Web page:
as a way of exploring Common's creativity.'

Professor Bill Williamson



Jack Common was born in Heaton, Newcastle upon Tyne in 1903. His father worked at the locomotive works close to the family house in Heaton. He attended Chillingham Road Council School, where he excelled at essay writing, but left at fourteen to attend commercial college and to work in a solicitor's office. Years of indifferent jobs and unemployment led him to move to London in 1928, partly to foster his political convictions and also to escape unemployment in the north. In 1930 he commenced work as a circulation promoter on The Adelphi, a socialist journal edited by John Middleton Murry, Richard Rees and Max Plowman. He was soon employed as assistant editor and took over editorship for a period in the 1930's. Common was a contributor to The Adelphi and other journals such as New BritainThe Aryan Path and The New Statesman and Nation, but it was The Adelphi which occupied most of his time during the thirties; writing political and social articles, book reviews, a column called "The Sweeper Up" and helping to shape policy and direction by working with the three editors. George Orwell was another contributor to the journal and it was through their working relationship on the journal that they formed a close friendship.

In 1939 The Adelphi was put out of print and Common sought work as a film script writer and editor for government documentary films and lived in Langham, Essex at the Adelphi Centre, a community set up in 1936. After the war he found more film work with Rank Studios as a script advisor and reporter on suitability of novels as film subjects. He also worked as a freelance for the Associated British Picture Corporation during the 1950s and 1960s, again writing and editing scripts.

In terms of his published work there are two phases to his work, the political and socially conscious essays of the 1930s and the fictional work of the 1950s, which reflect the work he was undertaking at these times.

In 1938 he published Seven Shifts, a collection of seven working men's tales of work which Common edited and introduced. In the same year he published a book of social and political essays The Freedom of the StreetsKiddar's Luck, the fictionalised autobiography of Jack Common's life up to the age of fourteen, published in 1951, was written under conditions of great hardship. Whilst writing the book he worked as a labourer during the day and wrote and edited film scripts in the evening, using the weekends to write his novel. He was under similar financial pressure when writing The Ampersand, a further autobiographical novel, in 1953-4; despite the favourable reviews given to Kiddar's Luck, the publishers became bankrupt, leaving him without a publisher to market the books and ensuring that the book was not the financial success it should have been.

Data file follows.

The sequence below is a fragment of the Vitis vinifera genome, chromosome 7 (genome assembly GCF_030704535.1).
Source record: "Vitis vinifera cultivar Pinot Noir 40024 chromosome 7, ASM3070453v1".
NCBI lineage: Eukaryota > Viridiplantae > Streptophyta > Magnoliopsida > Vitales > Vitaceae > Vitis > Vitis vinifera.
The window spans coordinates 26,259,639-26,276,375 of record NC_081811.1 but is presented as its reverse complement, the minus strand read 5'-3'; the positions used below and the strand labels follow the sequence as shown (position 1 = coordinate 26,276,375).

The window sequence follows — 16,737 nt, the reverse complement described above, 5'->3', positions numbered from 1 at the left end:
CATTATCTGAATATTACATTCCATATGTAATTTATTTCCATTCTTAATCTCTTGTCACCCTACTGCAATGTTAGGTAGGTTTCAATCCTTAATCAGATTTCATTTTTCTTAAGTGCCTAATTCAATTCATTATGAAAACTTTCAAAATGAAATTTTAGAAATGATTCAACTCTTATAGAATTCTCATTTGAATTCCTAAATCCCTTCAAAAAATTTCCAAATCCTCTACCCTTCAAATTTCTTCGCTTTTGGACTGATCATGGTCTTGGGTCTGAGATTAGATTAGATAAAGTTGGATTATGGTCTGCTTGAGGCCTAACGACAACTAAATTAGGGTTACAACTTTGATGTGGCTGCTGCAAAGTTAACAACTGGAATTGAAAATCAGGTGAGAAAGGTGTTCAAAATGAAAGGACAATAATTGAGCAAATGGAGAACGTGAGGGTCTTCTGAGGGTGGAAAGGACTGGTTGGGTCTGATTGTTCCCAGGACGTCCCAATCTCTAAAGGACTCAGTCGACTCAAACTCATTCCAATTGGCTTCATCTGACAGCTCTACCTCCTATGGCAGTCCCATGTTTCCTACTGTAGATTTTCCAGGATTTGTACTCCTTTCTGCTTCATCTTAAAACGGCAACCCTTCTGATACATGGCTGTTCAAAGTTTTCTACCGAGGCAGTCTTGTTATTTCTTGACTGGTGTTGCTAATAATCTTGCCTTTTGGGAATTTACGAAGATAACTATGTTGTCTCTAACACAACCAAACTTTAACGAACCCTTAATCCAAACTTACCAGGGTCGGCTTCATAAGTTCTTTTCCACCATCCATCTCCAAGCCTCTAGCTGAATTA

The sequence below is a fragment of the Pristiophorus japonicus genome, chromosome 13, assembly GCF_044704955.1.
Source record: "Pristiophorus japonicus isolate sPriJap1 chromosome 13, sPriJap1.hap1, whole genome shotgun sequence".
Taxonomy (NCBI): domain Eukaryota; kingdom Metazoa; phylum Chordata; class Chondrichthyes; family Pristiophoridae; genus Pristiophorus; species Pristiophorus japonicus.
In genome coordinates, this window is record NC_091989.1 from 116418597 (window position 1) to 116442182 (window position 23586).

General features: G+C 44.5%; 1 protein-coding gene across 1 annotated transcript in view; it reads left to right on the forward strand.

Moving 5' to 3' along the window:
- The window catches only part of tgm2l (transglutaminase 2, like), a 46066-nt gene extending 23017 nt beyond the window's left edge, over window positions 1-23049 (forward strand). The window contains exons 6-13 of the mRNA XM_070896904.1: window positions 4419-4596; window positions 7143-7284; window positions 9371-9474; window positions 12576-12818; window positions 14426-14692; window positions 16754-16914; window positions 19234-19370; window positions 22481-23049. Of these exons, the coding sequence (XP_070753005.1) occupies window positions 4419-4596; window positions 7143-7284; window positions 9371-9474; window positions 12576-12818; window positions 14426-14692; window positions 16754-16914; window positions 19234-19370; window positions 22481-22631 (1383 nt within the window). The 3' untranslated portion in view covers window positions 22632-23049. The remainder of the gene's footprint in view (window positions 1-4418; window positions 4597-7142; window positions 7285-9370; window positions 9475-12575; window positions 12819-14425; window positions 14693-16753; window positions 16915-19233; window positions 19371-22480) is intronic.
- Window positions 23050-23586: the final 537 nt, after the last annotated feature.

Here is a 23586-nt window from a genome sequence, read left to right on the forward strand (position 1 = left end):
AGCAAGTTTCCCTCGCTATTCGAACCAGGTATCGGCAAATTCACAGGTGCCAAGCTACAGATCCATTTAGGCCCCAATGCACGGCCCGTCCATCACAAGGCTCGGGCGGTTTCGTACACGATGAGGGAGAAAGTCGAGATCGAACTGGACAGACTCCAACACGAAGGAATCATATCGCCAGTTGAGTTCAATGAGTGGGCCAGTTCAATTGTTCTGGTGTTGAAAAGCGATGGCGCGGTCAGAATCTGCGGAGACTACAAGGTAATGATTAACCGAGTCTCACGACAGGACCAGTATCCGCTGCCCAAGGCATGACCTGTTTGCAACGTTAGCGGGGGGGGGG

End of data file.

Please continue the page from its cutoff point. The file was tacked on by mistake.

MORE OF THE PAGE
He also produced many articles for contemporary journals and magazines.

He died in 1968 in Newport Pagnell before he could complete his third novel.

(Alan Myers)


Ever since the sixth form,

when I found you,

a kindred Novocastrian

in a library book,

I seem to have followed in your steps,

stumbled after you

in rain soaked lanes,

knocked on doors

in search of your stories.

For over forty years,

I have tracked

the movement of your pen

in streets you walked

and on cross country trains

from your own Newcastle

to Warrington


Newport Pagnell,




and back again.

I have given talks about you,

supped in your pubs,

strode along your paragraphs

and river paths

to try to find

that urge in you

to write

out of your veins

what you thought of things,

what made you tick

and your loved ones

laugh and cry.

I tried to reach you in a thesis,

to see you as a lad in Heaton,

but I could never catch your breath

because I didn’t get to meet you

face to face,

could only guess

that you were like me:

a kind of kindly

socialist writer

in a world

too cruel for words.